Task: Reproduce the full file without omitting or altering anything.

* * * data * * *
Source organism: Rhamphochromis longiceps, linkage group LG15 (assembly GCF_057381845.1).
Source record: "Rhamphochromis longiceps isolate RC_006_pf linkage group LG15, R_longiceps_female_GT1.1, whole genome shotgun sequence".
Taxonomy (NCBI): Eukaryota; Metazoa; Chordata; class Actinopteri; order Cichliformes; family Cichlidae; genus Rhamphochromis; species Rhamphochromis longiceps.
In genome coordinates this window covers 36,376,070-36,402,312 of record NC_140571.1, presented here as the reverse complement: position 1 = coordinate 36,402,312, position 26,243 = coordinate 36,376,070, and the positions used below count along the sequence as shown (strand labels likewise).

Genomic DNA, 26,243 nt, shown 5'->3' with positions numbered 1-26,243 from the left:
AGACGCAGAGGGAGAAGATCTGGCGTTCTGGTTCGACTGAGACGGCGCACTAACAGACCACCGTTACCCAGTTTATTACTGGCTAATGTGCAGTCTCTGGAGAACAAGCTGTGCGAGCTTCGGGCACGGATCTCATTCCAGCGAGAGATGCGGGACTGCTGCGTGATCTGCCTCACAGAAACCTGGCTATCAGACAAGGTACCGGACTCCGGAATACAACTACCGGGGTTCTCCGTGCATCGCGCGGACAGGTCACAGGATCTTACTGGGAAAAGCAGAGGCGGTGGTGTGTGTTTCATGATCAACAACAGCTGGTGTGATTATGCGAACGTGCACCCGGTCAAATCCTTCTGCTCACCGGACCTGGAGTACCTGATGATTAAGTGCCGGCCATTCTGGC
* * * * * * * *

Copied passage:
Source organism: Rhamphochromis longiceps, linkage group LG15 (assembly GCF_057381845.1).
Source record: "Rhamphochromis longiceps isolate RC_006_pf linkage group LG15, R_longiceps_female_GT1.1, whole genome shotgun sequence".
Taxonomy (NCBI): Eukaryota; Metazoa; Chordata; class Actinopteri; order Cichliformes; family Cichlidae; genus Rhamphochromis; species Rhamphochromis longiceps.
In genome coordinates this window covers 36,376,070-36,402,312 of record NC_140571.1, presented here as the reverse complement: position 1 = coordinate 36,402,312, position 26,243 = coordinate 36,376,070, and the positions used below count along the sequence as shown (strand labels likewise).

Genomic DNA, 26,243 nt, shown 5'->3' with positions numbered 1-26,243 from the left:
AGACGCAGAGGGAGAAGATCTGGCGTTCTGGTTCGACTGAGACGGCGCACTAACAGACCACCGTTACCCAGTTTATTACTGGCTAATGTGCAGTCTCTGGAGAACAAGCTGTGCGAGCTTCGGGCACGGATCTCATTCCAGCGAGAGATGCGGGACTGCTGCGTGATCTGCCTCACAGAAACCTGGCTATCAGACAAGGTACCGGACTCCGGAATACAACTACCGGGGTTCTCCGTGCATCGCGCGGACAGGTCACAGGATCTTACTGGGAAAAGCAGAGGCGGTGGTGTGTGTTTCATGATCAACAACAGCTGGTGTGATTATGCGAACGTGCACCCGGTCAAATCCTTCTGCTCACCGGACCTGGAGTACCTGATGATTAAGTGCCGGCCATTCTGGC